CDC says there are "no updates to COVID guidelines to announce at this time"

We recently shared an article by The Washington Post reporting that the Centers for Disease Control and Prevention (CDC) "plans to drop five-day covid isolation guidelines." The WaPo piece stated:

Americans who test positive for the coronavirus no longer need to routinely stay home from work and school for five days under new guidance planned by the Centers for Disease Control and Prevention.

The agency is loosening its covid isolation recommendations for the first time since 2021 to align it with guidance on how to avoid transmitting flu and RSV, according to four agency officials and an expert familiar with the discussions. . . .

The CDC plans to recommend that people who test positive for the coronavirus use clinical symptoms to determine when to end isolation. Under the new approach, people would no longer need to stay home if they have been fever-free for at least 24 hours without the aid of medication and their symptoms are mild and improving, according to three agency officials who spoke on the condition of anonymity to share internal discussions. . . 

The White House has yet to sign off on the guidance that the agency is expected to release in April for public feedback, officials said. One agency official said the timing could "move around a bit" until the guidance is finalized.

However, after The Washington Post reported this change, other news outlets have explained that the CDC has not confirmed the decision. NBC News states that, "CDC says it has no plans to ease COVID isolation yet," and provides more information:

People who test positive for Covid should still isolate for five days, according to the Centers for Disease Control and Prevention, even though many Americans are already ignoring the policy. That guidance is likely to change at some point, however.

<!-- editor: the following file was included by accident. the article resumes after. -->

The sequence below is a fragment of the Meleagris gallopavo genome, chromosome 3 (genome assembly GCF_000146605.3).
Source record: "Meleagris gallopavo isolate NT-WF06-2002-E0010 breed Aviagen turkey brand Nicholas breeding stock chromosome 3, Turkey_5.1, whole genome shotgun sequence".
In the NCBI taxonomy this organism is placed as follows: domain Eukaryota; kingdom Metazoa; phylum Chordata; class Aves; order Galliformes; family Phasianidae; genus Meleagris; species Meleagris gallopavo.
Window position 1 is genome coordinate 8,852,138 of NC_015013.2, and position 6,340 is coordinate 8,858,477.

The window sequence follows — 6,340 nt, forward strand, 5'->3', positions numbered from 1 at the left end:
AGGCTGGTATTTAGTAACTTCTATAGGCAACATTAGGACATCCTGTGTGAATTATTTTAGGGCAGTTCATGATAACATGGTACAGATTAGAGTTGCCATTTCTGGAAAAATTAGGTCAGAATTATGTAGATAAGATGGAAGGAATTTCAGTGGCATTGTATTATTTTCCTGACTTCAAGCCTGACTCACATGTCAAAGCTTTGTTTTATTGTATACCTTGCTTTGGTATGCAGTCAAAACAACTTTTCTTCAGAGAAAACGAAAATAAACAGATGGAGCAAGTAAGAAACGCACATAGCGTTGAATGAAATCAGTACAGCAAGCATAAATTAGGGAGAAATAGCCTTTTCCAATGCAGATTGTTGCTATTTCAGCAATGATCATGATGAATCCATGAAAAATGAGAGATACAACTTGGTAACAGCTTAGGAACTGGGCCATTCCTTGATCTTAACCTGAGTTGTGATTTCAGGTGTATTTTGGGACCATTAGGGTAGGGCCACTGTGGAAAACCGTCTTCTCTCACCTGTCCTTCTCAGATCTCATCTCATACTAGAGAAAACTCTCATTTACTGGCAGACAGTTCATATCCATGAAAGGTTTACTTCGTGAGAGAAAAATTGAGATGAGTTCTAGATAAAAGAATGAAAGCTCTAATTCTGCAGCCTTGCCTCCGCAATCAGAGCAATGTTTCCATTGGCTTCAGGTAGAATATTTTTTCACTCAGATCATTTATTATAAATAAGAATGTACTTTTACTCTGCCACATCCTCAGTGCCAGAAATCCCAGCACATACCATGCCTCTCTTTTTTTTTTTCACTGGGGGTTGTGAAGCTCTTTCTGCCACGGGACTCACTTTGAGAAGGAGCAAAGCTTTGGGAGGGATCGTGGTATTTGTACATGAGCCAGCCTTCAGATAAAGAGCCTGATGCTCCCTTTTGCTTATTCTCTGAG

Following reports that the CDC was considering easing Covid isolation restrictions — including guidelines that people can leave their homes after being fever-free for 24 hours — the agency refused to confirm that such plans were in the works. The potential change was first reported by The Washington Post.

But an official at the Department of Health and Human Services who asked not to be identified said federal health officials are considering relaxing Covid isolation guidelines, although the discussions are at an early stage and no definitive decisions have been made. 

"It's way too preliminary," the source said. There's "lots more consultation to be had."

The CDC is looking at changes to its overall Covid guidance, which could include recommendations about masking as well as isolation, said a public health official who was involved with a recent call with the CDC. The CDC currently recommends masking for 10 days following a Covid diagnosis

Health also reports:

The potential pivot—which the Post attributed to several unnamed CDC officials—would reduce the isolation time after a COVID diagnosis from five days to just 24 hours without a fever. The change could come as early as April.

The CDC has not yet confirmed the report. "[There are] no updates to COVID guidelines to announce at this time," a CDC spokesperson told Health in a statement. "We will continue to make decisions based on the best evidence and science to keep communities [healthy] and safe."

While CDC data reported by The Washington Post shows that "COVID deaths have plunged," NBC News states unequivocally that "There's no evidence that the virus that causes Covid has evolved to become less dangerous or contagious." And while COVID deaths and hospitalizations are lower than they were at earlier stages of the pandemic, BNO News reported over 2300 deaths from COVID in the United States last week–the sixth week in a row with over 2000 COVID deaths. Additionally, almost 20,000 people were in the hospital with COVID last week. While focusing on deaths and hospitalizations is important, it's also crucial to stress that even mild COVID can cause long COVID, so reducing the spread of COVID is still important for the health of the public. A recent study by HelpAdvisor, based on data from the U.S. Census Bureau Household Pulse Survey revealed that almost 1 out of every 4 adults who have been diagnosed with or have tested positive for COVID-19 report that they also had long COVID symptoms—meaning that they had COVID-19 symptoms for three months or longer after a case of COVID-19.

Many advocates who have been fighting to reduce the spread of COVID and to raise awareness about long COVID have called for concerned citizens to contact CDC officials and urge them to keep the 5-day isolation guidelines. Here's a list of emails and phone numbers provided by COVID activist Don Ford if you want to contact the CDC:

Here are your contacts… This is not a done deal.

General CDC phone number: 800-CDC-INFO (800-232-4636)

TTY 888-232-6348

CDC Director's email address

CDC Director's phone number: 404-639-7000 (press 8)

CDC Director's address 1600 Clifton Road Atlanta, GA 30329

CDC Director's fax number 404-639-7150

And if you feel up to it also contact California and Oregon Public Health too.